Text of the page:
What is it like to grow up with a sister who has Down syndrome? I sit back and reflect, trying to imagine life without Leah. The first thing that comes to my mind is that I don’t know who I would be had I grown up any other way. So much of my foundation is made up of what I have learned from her. The way that I interact with others on a daily basis is different because of her. The way that I view the world has been turned upside down. My hope in the goodness of every person I meet started with Leah. The limitless abilities that I see in all types of individuals, despite circumstances that may assume otherwise.
My perspective is entirely rooted in her.
What is it like to grow up with a sister who has Down syndrome? Every day brings new challenges. Patience is practiced with each decision that must be made, even it it’s just where to grab lunch. Sacrifices are made. Uncomfortable situations arise when a friend slips the r-word in your presence, immediately apologizing afterward. Laughter is abundant and unique to only our family and close friends, for to understand it is to be a part of it.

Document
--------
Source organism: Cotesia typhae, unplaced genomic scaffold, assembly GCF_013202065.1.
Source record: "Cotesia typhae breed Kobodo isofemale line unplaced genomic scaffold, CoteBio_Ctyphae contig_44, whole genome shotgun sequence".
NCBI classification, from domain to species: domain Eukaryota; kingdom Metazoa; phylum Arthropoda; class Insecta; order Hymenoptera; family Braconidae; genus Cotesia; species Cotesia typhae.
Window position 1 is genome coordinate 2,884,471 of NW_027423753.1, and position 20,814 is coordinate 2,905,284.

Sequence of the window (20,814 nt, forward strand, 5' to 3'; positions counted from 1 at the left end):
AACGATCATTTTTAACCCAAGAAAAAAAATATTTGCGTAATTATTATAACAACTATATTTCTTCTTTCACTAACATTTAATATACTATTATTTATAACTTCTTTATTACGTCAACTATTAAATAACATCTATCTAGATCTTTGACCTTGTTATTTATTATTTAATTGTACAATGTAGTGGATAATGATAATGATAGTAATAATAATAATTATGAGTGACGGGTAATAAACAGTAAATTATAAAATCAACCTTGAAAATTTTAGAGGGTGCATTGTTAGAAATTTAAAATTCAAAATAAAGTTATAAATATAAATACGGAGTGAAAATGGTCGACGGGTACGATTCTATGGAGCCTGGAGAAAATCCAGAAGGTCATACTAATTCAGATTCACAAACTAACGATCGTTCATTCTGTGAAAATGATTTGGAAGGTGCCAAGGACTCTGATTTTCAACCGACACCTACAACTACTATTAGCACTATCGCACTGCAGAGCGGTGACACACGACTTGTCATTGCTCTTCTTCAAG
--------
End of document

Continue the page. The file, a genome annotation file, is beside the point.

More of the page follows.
My parents have selflessly devoted their lives to supporting all of us through whatever life throws our way, but more on that later. I am now 27 years old and Leah is 33. Our sister Megan has served both the role as middle child and co-oldest child alongside Leah, as they only differ in age by one year. Megan was a mentor to Leah from Preschool through High School. Undoubtedly, I served the role as the youngest child, equipped with a spunky attitude and the confidence that if I believe it, I can and will achieve it. I was always around to stir the pot.
We are all adults now, and we have years of memories to reflect upon and write about. I am excited to share our story, and even more, I’m excited to shed light on Leah’s perspective on these moments.
Here’s to turning our minds Upside Down.